MCT REGIONAL NEWS
By David Beard
The Dominion Post, Morgantown, W.Va.
Feb. 01--CHARLESTON -- The House and Senate both expect to pass bills today authorizing a special primary and secondary gubernatorial election.
But they differ on the election dates. The Senate bill, SB 261, sticks to acting Gov. Earl Ray Tomblin's proposed dates: June 20 and Oct. 4.
The House bill, HB 2853, moves both up by several weeks: To May 14 and Sept. 13.
"In offering the earlier dates for the election," House Speaker Rick Thompson said in a press conference, "we have taken to heart the Supreme Court's order that the election take place 'as soon as practicable,' as opposed to as late as possible."
He cited two other reasons for moving it up: County clerks told his office they'd prefer a May primary, and he thinks more voters will turn out on a May Saturday than on that June Monday -- a state holiday, West Virginia Day, when families will be on vacation.
Senate Finance passed its version Monday and will report it to the floor today. House Judiciary passed its version and will do the same. Both chamber leaders -- Thompson and acting Senate President Jeff Kessler -- expect to suspend their three-day reading rules and pass their versions of the bills today.
Unless the Senate adopts the House changes, the bills would likely go to conference committee -- either under some form of new joint rules likely coming out of the Senate today, or under the Jeffersonian rules used by Congress and in effect while the Legislature has no joint rules.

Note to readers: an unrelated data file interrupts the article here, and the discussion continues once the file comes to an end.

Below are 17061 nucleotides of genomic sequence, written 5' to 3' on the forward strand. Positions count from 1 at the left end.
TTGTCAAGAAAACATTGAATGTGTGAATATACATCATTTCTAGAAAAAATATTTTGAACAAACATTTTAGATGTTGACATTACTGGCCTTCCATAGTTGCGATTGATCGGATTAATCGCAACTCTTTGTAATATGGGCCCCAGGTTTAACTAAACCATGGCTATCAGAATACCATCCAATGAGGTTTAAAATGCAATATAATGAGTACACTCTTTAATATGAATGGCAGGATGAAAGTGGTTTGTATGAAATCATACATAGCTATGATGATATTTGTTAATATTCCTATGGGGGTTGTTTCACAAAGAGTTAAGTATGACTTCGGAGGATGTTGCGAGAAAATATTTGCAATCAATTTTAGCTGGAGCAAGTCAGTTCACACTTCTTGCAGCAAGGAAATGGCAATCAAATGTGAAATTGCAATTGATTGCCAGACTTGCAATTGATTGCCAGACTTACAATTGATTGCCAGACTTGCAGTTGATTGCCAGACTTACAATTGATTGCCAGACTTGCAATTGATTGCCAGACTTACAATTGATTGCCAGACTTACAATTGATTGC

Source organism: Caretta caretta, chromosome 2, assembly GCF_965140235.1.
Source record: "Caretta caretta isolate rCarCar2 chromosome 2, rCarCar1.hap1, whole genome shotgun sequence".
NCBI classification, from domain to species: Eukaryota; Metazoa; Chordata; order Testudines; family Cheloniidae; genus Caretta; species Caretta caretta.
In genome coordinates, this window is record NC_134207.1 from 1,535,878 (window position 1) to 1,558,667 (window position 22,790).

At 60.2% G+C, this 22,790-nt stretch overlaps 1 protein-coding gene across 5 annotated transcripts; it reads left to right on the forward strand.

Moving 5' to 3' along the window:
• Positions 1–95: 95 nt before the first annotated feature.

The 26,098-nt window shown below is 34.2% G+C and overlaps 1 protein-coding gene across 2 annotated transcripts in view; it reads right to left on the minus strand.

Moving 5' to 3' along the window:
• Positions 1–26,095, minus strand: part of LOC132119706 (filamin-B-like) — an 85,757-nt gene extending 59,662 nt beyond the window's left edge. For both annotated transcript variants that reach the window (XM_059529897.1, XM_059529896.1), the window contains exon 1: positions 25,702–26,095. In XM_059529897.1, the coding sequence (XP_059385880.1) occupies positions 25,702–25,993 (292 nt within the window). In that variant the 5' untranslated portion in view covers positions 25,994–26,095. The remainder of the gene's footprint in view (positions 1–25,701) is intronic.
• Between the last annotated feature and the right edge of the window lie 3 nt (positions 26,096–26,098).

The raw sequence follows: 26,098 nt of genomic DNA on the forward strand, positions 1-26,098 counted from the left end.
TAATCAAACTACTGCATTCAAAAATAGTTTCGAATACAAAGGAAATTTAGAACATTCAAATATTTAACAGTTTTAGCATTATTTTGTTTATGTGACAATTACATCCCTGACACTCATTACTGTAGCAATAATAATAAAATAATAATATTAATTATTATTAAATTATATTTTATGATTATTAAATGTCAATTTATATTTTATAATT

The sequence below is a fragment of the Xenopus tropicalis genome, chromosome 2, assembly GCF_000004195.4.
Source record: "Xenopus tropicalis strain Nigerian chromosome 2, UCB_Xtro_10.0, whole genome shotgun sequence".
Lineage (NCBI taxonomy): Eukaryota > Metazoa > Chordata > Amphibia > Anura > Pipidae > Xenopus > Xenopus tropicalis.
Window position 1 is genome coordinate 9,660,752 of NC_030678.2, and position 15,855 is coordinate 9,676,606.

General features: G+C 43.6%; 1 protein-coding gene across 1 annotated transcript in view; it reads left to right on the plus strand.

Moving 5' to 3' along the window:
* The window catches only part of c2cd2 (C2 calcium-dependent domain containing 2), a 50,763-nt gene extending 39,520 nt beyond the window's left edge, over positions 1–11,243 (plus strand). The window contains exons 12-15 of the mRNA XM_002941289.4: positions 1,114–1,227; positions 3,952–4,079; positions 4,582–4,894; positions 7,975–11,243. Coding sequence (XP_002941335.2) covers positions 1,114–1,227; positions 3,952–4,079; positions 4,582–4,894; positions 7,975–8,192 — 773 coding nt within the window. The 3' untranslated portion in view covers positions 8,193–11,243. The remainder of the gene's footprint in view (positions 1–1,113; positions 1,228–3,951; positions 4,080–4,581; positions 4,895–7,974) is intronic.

Thompson said members considered the cost savings of a convention to nominate candidates -- about $3.5 million based on the secretary of state's estimates -- but decided people deserve the right to select their party nominees.
Delegates of both parties surrounded Thompson during the conference,and Minority Leader Tim Armstead said GOP members support the changes to the bill.
Secretary of State Natalie Tennant told House Judiciary members on Monday that the Legislature would need to pass a bill into law by Feb. 14 in order to give her office the 90 days it would need to prepare for a May 14 primary.
Thompson isn't worried. "Hopefully we'll get this issue resolved in the next couple of days." OPEB, firefighters' worker's compensation and Marcellus regulation are all hovering out there for action.
The early primary date may inconvenience some legislators running for governor, including Thompson, but he said that wasn't an issue. "This bill is not about anyone's intention to run for office." It's about complying with the Supreme Court's order.
So far, four candidates have filed to run for governor in the special election, according to the secretary of state's office: Tennant, Thompson, Tomblin, all Democrats; and former Secretary of State Betty Ireland, a Republican.
Kessler offered mixed reviews of the House's action. He's encouraged that the delegates who favored party conventions abandoned that, but isn't clear why they changed the dates.
"I haven't really thought about it. I'll have to see what the rationale is," he said.
While the House Judiciary counsel said the Legislature has the right to change the governor's proclaimed general election date and have him issue another proclamation, Kessler isn't sure that's correct.